Professor Mehdi Lahlou and Professor Mounir Zouiten visited the PRIME Youth Team
Professor Lahlou’s lecture at İstanbul Bilgi University problematized the approaches to youth radicalization, with a particular focus on Morocco and France. Lahlou’s main focus was the weight and evolution of Moroccan migration.
Lahlou’s framework was based on a combination of “external” and “internal” factors behind the radicalization of the Moroccan youth, and the debate centered particularly on Islam. Lahlou argued that many countries in the Maghreb – as in the MENA region - have experienced, from the late 1970s and early 1980s, a rise of religious conservatism coupled with a process of radicalization of a small but increasingly visible part of its (young) population. According to him, the process was embedded in a context marked by international and domestic economic, social, and political developments.
Among the external events, the wars of Afghanistan (from the late 1970s to nowadays), as well as the more recent wars in Iraq (from 2003) and Syria (from 2011), played a role in shaping the Arab (and Muslim) public opinion. Lahlou claimed that world politics experienced a civilizational turn after the 1970s, starting from the Petrol Crisis. The transformation had been amplified by the conjunction of socio-economic and political factors, rendering the arguments on “Political Islam” more attractive for many, especially youth. According to Lahlou, the focus on Islam offers a simple explanation for the suffering of Muslim populations, pointing at their distance from the “true values of Islam” and the hatred of Westerners towards them.
Among the domestic factors are the increase in poverty among the population, the deepening of wealth inequality, youth unemployment, high illiteracy with a burden especially on women, and the weak health system. Lahlou presented lucid examples of how each of these factors led to widespread grievances. Lahlou also mentioned several qualitative, intangible, cultural, and political issues destabilizing “traditional” political parties, including the left-wing parties.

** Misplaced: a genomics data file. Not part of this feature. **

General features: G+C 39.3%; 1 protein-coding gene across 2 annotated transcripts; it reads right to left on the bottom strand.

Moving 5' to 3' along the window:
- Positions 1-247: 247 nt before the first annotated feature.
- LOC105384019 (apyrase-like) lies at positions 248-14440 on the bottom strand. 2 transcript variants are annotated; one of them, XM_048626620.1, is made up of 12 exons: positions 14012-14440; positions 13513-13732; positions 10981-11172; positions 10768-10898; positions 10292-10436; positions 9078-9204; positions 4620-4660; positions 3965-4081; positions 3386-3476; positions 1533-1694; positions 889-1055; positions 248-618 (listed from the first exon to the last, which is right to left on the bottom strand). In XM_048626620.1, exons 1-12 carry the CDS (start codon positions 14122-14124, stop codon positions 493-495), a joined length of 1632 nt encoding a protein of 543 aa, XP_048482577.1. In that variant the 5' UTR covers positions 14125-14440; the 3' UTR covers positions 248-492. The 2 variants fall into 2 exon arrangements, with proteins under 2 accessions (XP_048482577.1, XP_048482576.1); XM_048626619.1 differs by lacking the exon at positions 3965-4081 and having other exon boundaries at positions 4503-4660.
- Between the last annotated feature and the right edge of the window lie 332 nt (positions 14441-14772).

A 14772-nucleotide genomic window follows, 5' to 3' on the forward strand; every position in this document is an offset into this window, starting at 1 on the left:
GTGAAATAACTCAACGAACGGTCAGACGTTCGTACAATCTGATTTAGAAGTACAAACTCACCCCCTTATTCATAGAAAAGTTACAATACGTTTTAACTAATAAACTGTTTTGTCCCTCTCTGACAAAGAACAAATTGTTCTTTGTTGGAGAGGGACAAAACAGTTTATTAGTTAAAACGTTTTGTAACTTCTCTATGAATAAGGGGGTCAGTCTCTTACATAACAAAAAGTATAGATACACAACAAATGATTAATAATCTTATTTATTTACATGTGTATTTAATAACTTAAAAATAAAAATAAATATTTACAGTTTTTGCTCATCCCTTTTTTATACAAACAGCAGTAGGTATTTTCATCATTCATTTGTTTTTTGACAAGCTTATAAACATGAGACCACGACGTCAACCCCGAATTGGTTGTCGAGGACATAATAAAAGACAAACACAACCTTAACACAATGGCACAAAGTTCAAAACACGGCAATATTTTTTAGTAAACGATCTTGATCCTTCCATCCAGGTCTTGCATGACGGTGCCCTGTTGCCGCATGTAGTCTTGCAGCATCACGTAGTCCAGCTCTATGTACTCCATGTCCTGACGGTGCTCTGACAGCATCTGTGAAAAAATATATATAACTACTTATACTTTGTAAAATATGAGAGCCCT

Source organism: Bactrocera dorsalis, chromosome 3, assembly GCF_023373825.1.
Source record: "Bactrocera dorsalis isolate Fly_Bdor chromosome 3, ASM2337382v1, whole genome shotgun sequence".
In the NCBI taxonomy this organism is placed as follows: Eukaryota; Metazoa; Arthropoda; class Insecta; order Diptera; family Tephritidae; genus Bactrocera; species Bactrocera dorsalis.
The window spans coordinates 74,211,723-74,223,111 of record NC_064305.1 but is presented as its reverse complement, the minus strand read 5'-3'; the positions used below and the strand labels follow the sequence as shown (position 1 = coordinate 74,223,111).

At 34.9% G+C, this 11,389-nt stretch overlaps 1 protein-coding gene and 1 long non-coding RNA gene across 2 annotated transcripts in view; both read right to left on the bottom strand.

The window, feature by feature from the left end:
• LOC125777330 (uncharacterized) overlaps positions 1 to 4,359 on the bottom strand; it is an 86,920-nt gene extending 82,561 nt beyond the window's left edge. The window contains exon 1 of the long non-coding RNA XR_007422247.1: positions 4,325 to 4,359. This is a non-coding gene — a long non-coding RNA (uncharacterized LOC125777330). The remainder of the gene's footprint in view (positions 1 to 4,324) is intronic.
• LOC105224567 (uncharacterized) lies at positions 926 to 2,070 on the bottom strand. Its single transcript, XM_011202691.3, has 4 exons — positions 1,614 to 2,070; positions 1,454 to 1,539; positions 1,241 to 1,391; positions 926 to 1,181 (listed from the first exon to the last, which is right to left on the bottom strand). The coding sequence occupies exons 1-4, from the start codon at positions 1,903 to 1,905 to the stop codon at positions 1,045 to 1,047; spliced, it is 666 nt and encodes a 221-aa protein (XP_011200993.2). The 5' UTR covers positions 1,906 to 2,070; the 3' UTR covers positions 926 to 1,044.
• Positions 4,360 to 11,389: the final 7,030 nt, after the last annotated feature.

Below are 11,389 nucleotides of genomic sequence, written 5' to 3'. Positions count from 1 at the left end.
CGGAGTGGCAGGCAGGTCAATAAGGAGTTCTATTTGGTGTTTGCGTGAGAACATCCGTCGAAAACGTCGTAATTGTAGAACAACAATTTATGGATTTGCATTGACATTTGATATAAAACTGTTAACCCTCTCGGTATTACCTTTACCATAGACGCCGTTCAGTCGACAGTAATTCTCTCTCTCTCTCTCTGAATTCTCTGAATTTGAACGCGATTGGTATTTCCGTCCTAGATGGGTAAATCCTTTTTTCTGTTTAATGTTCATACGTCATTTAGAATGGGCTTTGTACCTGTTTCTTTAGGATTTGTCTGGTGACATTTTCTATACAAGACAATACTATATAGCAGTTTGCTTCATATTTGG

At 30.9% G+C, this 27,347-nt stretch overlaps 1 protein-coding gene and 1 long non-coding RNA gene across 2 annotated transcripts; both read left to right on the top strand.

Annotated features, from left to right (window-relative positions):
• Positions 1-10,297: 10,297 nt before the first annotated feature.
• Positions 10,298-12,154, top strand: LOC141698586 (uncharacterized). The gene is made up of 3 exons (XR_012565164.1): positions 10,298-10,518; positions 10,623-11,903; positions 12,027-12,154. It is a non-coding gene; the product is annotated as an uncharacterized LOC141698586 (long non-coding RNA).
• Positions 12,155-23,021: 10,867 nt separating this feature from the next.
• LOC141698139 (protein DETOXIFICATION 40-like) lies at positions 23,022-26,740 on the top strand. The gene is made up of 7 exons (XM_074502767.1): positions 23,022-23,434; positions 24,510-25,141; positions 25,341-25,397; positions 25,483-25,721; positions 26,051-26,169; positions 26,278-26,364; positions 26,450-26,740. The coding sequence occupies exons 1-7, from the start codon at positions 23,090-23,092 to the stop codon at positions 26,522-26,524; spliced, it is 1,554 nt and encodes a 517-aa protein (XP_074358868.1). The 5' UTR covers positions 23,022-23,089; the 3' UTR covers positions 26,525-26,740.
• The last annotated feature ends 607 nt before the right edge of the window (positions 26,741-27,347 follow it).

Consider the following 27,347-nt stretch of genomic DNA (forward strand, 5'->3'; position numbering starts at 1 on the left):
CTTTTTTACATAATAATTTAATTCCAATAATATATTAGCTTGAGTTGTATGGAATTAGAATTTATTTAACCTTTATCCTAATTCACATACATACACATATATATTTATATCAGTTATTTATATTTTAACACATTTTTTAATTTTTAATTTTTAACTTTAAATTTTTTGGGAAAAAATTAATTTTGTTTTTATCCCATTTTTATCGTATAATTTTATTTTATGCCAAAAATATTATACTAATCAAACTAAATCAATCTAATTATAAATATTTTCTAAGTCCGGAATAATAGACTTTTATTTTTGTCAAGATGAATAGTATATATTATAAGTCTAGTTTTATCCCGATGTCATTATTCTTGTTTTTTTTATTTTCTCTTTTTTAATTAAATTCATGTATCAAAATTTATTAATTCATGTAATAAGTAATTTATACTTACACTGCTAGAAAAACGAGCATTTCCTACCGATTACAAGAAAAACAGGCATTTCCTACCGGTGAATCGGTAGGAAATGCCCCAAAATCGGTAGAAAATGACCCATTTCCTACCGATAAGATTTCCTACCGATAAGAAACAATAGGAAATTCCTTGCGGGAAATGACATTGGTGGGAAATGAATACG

Describing Morocco as one of the main emigration countries to Europe, particularly France, Lahlou argued that radicalization became a matter both in the country and its migrant population elsewhere. Accordingly, most of the young people who left in search of better jobs and living conditions in Europe after the 1980s found themselves working in unskilled, low-paid jobs and living in downgraded neighborhoods. They were being subjected frequently to racism, xenophobia, and stigmatization. Under these circumstances, the first and second generations gradually entered a new phase of downgrading and rejecting foreigners from the Arab world, including Morocco, on the one hand, and identity withdrawal and communitarianism, on the other.
PRIME Youth’s Principal Investigator Professor Ayhan Kaya questioned how the meaning of radicalization changed over the course of five decades. Accordingly, the term was perceived in the 1970s and 1980s as socio-political opposition to the notions of capitalism and democracy. Since then, radicalization has been framed as an Islamist resurgence. Prior to 9/11, radicalization was meant to be Muslims espousing an anti-Western, fundamentalist stance. After 9/11, the term started to be loosely used by some Muslims as a synonym for “anger.”
Professor Mounir Zouiten contributed to Lahlou’s thesis by emphasizing the globalization of social media after the 1990s. According to Zouiten, the “religious revival” among young people is also a result of the “digital alienation,” which caught young people in Morocco in the form of religious radicalization. The trend of religiously inspired radicalization of young people is now fueled through digital platforms (media, social networks, and the Internet). A new form of Muslim radicalism arises in this context, using the Internet as a vehicle for communication and indoctrination.
During the Q&A session, PRIME Youth postdoctoral researcher Metin Koca questioned the ruptures in the last five decades as an alternative to Lahlou’s historical structural analysis. According to Koca, the uncontrollable nature of the digital medium has unintended consequences for countries interested in promoting their forms of Islam. Despite being open to manipulations, this medium ensured that young Muslims in Europe interact with a globally circulating religious repertoire in accordance with their needs in Europe rather than the Saudi or Qatari interests. Koca also questioned the methodological limits of de-Islamizing the public debate through social research. Upon Lahlou’s description of Moroccan society as a religiously conservative one, PRIME Youth postdoctoral researcher Ayşenur Benevento questioned the ways to reverse the ascendancy of such values in Morocco.
The meeting participants included the PRIME youth research team in Istanbul and the selected members of the Istanbul Bilgi University International Relations and Sociology Departments. Professor Lahlou and Professor Zouiten had a campus tour before the event.
Reported by Metin Koca, ERC PRIME Youth Project Post-Doc Researcher, European Institute, Istanbul Bilgi University